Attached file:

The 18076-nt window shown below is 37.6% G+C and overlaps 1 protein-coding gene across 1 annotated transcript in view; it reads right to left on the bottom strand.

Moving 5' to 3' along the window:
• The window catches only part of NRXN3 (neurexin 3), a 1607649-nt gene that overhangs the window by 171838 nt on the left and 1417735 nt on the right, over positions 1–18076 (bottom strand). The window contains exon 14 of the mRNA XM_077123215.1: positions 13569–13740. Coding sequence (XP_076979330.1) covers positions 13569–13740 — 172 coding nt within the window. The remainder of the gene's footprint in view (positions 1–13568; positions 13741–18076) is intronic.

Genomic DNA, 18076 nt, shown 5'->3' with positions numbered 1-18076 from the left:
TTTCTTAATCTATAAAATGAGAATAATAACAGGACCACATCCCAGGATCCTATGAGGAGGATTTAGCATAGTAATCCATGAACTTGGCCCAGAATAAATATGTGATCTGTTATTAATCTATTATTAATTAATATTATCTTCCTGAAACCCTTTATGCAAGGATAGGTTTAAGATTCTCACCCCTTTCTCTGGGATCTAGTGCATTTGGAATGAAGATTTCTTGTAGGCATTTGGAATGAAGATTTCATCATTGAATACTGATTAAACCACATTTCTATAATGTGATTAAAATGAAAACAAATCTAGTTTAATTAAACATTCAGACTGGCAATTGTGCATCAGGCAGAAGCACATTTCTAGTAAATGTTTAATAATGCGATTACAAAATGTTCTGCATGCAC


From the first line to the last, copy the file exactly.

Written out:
The 18076-nt window shown below is 37.6% G+C and overlaps 1 protein-coding gene across 1 annotated transcript in view; it reads right to left on the bottom strand.

Moving 5' to 3' along the window:
• The window catches only part of NRXN3 (neurexin 3), a 1607649-nt gene that overhangs the window by 171838 nt on the left and 1417735 nt on the right, over positions 1–18076 (bottom strand). The window contains exon 14 of the mRNA XM_077123215.1: positions 13569–13740. Coding sequence (XP_076979330.1) covers positions 13569–13740 — 172 coding nt within the window. The remainder of the gene's footprint in view (positions 1–13568; positions 13741–18076) is intronic.

Genomic DNA, 18076 nt, shown 5'->3' with positions numbered 1-18076 from the left:
TTTCTTAATCTATAAAATGAGAATAATAACAGGACCACATCCCAGGATCCTATGAGGAGGATTTAGCATAGTAATCCATGAACTTGGCCCAGAATAAATATGTGATCTGTTATTAATCTATTATTAATTAATATTATCTTCCTGAAACCCTTTATGCAAGGATAGGTTTAAGATTCTCACCCCTTTCTCTGGGATCTAGTGCATTTGGAATGAAGATTTCTTGTAGGCATTTGGAATGAAGATTTCATCATTGAATACTGATTAAACCACATTTCTATAATGTGATTAAAATGAAAACAAATCTAGTTTAATTAAACATTCAGACTGGCAATTGTGCATCAGGCAGAAGCACATTTCTAGTAAATGTTTAATAATGCGATTACAAAATGTTCTGCATGCAC